“I’m going to be honest. I don’t think I played my best tennis,” she said “I just fought really well with what I had every single day. I think that’s the most important thing for me, and I’m sure for every athlete, you’re not going to have good days every day.

So I just try my best to figure out what’s going well and what’s not and just go from there.”

I just told myself to keep fighting

Mertens gave a succinct assessment of the opponent that had beaten her: “She never gives up.”

Andreescu’s year had already been one with very few comparables in Canadian tennis. She ended last season well outside the top 150 in the WTA rankings, but in January she came out firing, winning three qualifiers in Auckland, New Zealand, and then reeling off four straight wins, including over players such as Caroline Wozniacki and Venus Williams, before falling in the final to Julia Georges.

A few weeks later Andreescu notched her first WTA victory at the Indian Wells tournament in California, an event one notch below a Grand Slam. Her run included five match wins over seeded players. That has been the defining feature of her year: victories over players who are much higher than her in the WTA rankings. The vast majority of newcomers on the WTA Tour pick up wins in the early rounds of tournaments, but lose when they run into seeded opponents. Tennis is very much tilted toward the haves rather than the have-nots, as the highest-ranked players get to cruise through the early rounds against players seeded well below them.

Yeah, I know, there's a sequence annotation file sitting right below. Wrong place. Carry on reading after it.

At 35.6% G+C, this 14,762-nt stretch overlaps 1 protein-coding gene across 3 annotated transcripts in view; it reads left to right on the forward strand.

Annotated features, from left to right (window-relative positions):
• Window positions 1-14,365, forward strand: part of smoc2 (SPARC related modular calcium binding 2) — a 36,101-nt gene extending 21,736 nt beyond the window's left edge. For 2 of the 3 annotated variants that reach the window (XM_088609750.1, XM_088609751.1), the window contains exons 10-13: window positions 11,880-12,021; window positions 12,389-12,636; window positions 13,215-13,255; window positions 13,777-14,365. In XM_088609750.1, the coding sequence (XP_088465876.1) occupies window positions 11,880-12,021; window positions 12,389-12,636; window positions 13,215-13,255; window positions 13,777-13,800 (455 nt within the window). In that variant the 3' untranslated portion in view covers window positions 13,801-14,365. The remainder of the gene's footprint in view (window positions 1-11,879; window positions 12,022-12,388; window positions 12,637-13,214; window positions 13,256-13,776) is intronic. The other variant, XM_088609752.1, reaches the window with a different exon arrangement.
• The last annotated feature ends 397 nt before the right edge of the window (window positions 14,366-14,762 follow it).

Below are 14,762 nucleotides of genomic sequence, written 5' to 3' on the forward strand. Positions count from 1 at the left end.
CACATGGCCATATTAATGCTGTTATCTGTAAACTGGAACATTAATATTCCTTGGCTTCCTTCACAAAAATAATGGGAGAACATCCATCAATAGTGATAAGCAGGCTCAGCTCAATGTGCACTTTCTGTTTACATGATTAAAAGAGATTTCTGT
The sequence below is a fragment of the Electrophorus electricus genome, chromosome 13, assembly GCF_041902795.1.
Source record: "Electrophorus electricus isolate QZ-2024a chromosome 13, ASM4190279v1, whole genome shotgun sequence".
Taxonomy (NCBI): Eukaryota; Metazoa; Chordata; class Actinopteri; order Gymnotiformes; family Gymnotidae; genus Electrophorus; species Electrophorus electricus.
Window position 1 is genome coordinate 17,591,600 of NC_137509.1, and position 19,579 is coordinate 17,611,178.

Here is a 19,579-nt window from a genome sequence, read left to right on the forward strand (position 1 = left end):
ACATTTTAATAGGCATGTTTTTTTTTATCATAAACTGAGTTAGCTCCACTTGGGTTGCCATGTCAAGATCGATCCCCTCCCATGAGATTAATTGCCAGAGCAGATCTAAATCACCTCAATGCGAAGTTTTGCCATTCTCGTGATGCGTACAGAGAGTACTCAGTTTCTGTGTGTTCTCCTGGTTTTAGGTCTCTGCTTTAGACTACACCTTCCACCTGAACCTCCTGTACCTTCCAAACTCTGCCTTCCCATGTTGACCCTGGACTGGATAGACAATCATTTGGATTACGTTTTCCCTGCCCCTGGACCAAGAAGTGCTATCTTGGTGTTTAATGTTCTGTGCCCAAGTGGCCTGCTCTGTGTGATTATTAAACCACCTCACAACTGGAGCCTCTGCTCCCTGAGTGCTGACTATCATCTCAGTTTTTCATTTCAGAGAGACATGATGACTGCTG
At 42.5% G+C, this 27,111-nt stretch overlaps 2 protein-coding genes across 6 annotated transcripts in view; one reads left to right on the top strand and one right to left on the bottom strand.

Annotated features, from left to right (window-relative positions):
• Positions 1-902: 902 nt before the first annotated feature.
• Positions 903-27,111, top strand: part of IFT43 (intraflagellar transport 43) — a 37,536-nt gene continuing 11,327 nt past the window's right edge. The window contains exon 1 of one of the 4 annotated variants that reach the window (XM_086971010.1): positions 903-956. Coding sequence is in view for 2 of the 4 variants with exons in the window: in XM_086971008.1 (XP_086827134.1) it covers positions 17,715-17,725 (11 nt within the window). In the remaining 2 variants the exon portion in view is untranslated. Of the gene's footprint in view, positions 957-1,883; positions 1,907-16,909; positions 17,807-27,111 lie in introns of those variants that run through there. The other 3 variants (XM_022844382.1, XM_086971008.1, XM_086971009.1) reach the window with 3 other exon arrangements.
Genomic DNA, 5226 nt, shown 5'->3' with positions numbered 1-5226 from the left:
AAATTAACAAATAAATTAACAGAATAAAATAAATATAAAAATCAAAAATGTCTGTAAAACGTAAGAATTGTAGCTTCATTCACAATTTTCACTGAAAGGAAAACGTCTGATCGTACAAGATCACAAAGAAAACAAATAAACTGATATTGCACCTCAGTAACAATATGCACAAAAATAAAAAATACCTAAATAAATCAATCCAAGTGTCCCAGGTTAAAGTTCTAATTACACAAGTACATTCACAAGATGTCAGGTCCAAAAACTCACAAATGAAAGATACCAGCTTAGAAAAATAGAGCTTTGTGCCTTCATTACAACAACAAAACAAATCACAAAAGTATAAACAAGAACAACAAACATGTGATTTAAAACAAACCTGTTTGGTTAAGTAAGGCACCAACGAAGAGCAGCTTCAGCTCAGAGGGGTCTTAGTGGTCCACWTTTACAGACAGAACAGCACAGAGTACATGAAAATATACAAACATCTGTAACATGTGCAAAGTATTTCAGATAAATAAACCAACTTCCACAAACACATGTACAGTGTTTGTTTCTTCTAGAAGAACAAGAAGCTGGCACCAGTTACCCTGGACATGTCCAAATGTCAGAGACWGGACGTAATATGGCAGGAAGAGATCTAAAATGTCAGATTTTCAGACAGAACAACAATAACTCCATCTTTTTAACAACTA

Andreescu has flipped that normal pattern on its head in her rookie season, beating seeded players and former Grand Slam champions with shocking regularity. Of all the impressive stats she has piled up, the 7-0 record against players ranked in the top-10 of their match is at the top of the list.


Elise Mertens of Belgium grimaces during her quarterfinal match against Canada’s Bianca Andreescu at the 2019 U.S. Open on Sept. 4, 2019.

Elsa/Getty Images

This U.S. Open, though, hadn’t even required that kind of heavy lifting. She beat Katie Volynets, a teenaged American wild-card entry in the first round, before defeating Kirsten Flipkens, a veteran Belgian doubles specialist, in the second round.

Then things became more daunting. A rematch with Wozniacki, on the grand stage of Ashe, did not prove to be much of a hurdle, despite the Danish star’s long resume, and then in the fourth round it was unseeded American Taylor Townsend, and her funky game, that stood in her way. Andreescu dropped a set for the first time in the tournament, but she fought back, saying later that she was particularly pleased to have kept her cool in front of a lively, hostile and, if we’re honest, probably quite drunk, U.S. Open late-night crowd.

Then came Mertens, the 25th seed who had yet to lose a set through four rounds, but one who had faced a much easier path than her Canadian opponent. Top seeds have fallen all over the place at this tournament.

Next up is Belinda Bencic, the 13th seed from Switzerland who beat defending champ Naomi Osaka in the third round.

It is a winnable match. But with Bianca Andreescu, it feels like they all are.